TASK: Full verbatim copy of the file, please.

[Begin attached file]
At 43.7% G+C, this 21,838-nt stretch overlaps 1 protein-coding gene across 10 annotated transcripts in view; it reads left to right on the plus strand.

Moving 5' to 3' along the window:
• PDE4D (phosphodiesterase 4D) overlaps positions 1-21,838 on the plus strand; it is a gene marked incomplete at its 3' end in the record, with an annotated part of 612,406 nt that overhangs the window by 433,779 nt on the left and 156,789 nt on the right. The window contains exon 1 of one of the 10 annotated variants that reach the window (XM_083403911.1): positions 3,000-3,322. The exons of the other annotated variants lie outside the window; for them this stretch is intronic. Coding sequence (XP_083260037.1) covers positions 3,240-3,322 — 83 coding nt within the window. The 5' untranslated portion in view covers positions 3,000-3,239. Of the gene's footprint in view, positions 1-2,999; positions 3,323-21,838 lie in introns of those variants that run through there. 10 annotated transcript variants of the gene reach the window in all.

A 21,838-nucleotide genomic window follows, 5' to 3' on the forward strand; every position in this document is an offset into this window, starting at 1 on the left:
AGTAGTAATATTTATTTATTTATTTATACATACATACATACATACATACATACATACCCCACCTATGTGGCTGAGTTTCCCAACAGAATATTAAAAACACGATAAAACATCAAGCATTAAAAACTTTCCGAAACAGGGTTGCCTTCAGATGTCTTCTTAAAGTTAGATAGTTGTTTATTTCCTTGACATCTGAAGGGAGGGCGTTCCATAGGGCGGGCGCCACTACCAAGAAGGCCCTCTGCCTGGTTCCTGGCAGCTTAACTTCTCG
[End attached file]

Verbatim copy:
At 43.7% G+C, this 21,838-nt stretch overlaps 1 protein-coding gene across 10 annotated transcripts in view; it reads left to right on the plus strand.

Moving 5' to 3' along the window:
• PDE4D (phosphodiesterase 4D) overlaps positions 1-21,838 on the plus strand; it is a gene marked incomplete at its 3' end in the record, with an annotated part of 612,406 nt that overhangs the window by 433,779 nt on the left and 156,789 nt on the right. The window contains exon 1 of one of the 10 annotated variants that reach the window (XM_083403911.1): positions 3,000-3,322. The exons of the other annotated variants lie outside the window; for them this stretch is intronic. Coding sequence (XP_083260037.1) covers positions 3,240-3,322 — 83 coding nt within the window. The 5' untranslated portion in view covers positions 3,000-3,239. Of the gene's footprint in view, positions 1-2,999; positions 3,323-21,838 lie in introns of those variants that run through there. 10 annotated transcript variants of the gene reach the window in all.

A 21,838-nucleotide genomic window follows, 5' to 3' on the forward strand; every position in this document is an offset into this window, starting at 1 on the left:
AGTAGTAATATTTATTTATTTATTTATACATACATACATACATACATACATACATACCCCACCTATGTGGCTGAGTTTCCCAACAGAATATTAAAAACACGATAAAACATCAAGCATTAAAAACTTTCCGAAACAGGGTTGCCTTCAGATGTCTTCTTAAAGTTAGATAGTTGTTTATTTCCTTGACATCTGAAGGGAGGGCGTTCCATAGGGCGGGCGCCACTACCAAGAAGGCCCTCTGCCTGGTTCCTGGCAGCTTAACTTCTCG